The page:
Fully trained service dogs are governed by the Americans With Disabilities Act, which defines a service animal as “any dog that is individually trained to do work or perform tasks for the benefit of an individual with a disability, including a physical, sensory, psychiatric, intellectual, or other mental disability. Other species of animals, whether wild or domestic, trained or untrained, are not service animals for the purposes of this definition. The work or tasks performed by a service animal must be directly related to the handler's disability.”
Service dogs in training are governed under state statutes not the ADA; each state statue has different points and should be researched and understood by the service dog trainer. Key to the NC statute are provisions that the service dog in training must be identified, must be under control of the trainer by leash or harness, and must be the only service dog in training being handled. Further, the NC statute is clear that falsely representing an animal as a service dog is a misdemeanor.
|Airman 1st Class Ashlee Galloway|
Retired Marine Staff Sgt. Dean Suthard sits with his new service dog, Esther, during a ceremony at the Naval Consolidated Brig Charleston May 9. During the ceremony, NCBC, in partnership with Carolina Canines for Service, presented Suthard, a wounded service member, his service dog. Suthard deployed three times to Iraq, second tour with the 1st Battalion 8th Marine Regiment. In 2004, while on his second tour, he sustained spinal injuries while on combat patrol. CCFS is a non-profit health and human services organization that trains service dogs for people with disabilities. Through this program, military prisoners are taught to train service dogs for veterans with disabilities
Read more: http://www.dvidshub.net/news/88553/wounded-warrior-receives-helping-paw#.T8I5INWXTkU#ixzz1w523Qjqh
Canines for Service trains service dogs to assist people with mobility limitations, traumatic brain injury and, for Veterans, post traumatic stress disorder (PTSD). After an average of 2,500 hours, the dogs know 90 commands and can pick up dropped items, open doors, be harnessed to assist someone walking or help to pull a manual wheelchair. The service dog can load a washer and unload a dryer, turn on/off light, pick up coins and give them to their person and lay quietly for hours if their person is in a meeting or just relaxing at home. The service dogs are constant assistants and can help someone with PTSD by creating space between the person and someone near them, assist them in exiting a room or provide tactile (touch) stimulation to help relieve their anxiety. Each service dog is carefully matched to a person considering many factors including the person’s needs, height, life style and the skills the dog is best at. When a match is made and the person receives their service dog, the training is done one-on-one with the person and their dog; not in a group of others receiving service dogs. And, because Canines for Service owns the dog after placing it with a person for five years, liability insurance coverage is provided by Canines for Service.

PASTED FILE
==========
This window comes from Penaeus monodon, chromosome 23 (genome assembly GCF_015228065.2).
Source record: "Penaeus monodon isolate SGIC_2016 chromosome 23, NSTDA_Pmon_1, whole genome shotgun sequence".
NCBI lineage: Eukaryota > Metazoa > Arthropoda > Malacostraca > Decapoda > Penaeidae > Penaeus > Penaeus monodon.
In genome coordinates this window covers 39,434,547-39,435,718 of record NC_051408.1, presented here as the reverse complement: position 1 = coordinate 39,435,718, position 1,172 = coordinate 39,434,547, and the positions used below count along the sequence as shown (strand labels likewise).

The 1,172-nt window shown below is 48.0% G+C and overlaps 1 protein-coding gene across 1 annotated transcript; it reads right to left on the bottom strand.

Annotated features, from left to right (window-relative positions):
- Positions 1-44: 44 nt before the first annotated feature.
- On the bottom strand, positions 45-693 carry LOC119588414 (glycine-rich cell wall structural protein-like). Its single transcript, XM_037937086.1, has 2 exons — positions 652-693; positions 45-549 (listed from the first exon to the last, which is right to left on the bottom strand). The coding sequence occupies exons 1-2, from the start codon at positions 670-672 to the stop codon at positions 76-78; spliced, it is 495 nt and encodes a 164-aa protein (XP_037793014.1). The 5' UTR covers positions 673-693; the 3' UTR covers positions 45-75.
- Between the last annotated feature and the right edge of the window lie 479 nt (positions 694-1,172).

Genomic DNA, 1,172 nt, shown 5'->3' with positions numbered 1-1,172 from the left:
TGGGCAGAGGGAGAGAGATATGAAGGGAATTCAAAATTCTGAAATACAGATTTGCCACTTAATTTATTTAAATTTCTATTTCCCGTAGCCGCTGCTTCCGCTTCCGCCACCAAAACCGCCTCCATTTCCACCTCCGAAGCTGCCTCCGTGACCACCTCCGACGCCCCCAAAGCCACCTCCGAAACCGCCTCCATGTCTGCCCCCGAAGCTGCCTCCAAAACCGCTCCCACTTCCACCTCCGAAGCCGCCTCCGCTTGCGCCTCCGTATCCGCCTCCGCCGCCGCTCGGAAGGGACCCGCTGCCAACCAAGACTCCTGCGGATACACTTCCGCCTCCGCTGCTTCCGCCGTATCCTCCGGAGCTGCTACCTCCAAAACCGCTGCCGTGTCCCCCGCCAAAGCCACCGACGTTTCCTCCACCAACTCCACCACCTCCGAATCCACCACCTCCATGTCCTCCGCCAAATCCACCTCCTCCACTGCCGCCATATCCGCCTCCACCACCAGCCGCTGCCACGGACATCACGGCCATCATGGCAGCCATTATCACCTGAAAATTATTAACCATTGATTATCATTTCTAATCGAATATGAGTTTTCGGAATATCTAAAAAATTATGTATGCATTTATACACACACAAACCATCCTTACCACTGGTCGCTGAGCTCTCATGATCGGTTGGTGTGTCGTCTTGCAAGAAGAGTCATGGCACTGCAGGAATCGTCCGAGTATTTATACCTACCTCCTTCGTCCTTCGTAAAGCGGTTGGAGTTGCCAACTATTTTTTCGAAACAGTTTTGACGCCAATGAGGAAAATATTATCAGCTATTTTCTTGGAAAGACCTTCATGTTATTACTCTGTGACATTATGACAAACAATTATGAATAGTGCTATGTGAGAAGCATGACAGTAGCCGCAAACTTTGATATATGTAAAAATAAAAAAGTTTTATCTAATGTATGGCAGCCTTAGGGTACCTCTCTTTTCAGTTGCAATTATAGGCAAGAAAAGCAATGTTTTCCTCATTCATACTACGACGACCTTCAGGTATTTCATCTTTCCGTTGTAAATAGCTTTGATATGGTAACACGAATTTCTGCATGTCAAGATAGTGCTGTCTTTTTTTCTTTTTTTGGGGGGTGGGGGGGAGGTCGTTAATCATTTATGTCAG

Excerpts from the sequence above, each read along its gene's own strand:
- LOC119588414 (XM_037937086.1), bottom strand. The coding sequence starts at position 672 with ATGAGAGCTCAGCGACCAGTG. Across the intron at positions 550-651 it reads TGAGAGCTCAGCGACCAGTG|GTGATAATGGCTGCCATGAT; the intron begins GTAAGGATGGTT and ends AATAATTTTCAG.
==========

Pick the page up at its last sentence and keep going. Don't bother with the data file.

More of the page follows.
How do I find a service dog provider? There are numerous service dog providers that use many training methods, set their own selection criteria for the dog (age, temperament, size, health screening) and decide how much training a dog receives before providing it to a person. Most organizations have an application process and often there is a wait list of two or more years to receive a service dog. Some providers charge a fee for a service dog or require the person receiving the dog to fundraise to help off-set the costs of the training. One resource of service dog providers is Assistance Dogs International (ADI). While ADI does not train and place service dogs, they are a coalition of service dog providers that have agreed to define standards of training and have had a review of their practices by peers in the industry. So, what should you look for in a service dog provider? Here are just a few points to consider:
- How old are the dogs when provided to a client?
- How have the dogs’ been evaluated for temperament and health?
- Are the dogs hips assessed by x-ray?
- Can the dog handle the public settings or is it timid or fearful?
- If a private trainer or a paid provider, is there a written contract with clear deliverables and expectations of what the service dog will be able to do?
- When training is done with a client is it provided in a group or individually?
- Is follow-up training provided?
- Who owns the dog after it is placed with a client?
- Is there liability insurance coverage provided by the organization providing the service dog?
- Is the organization a legal organization in compliance with state and federal laws?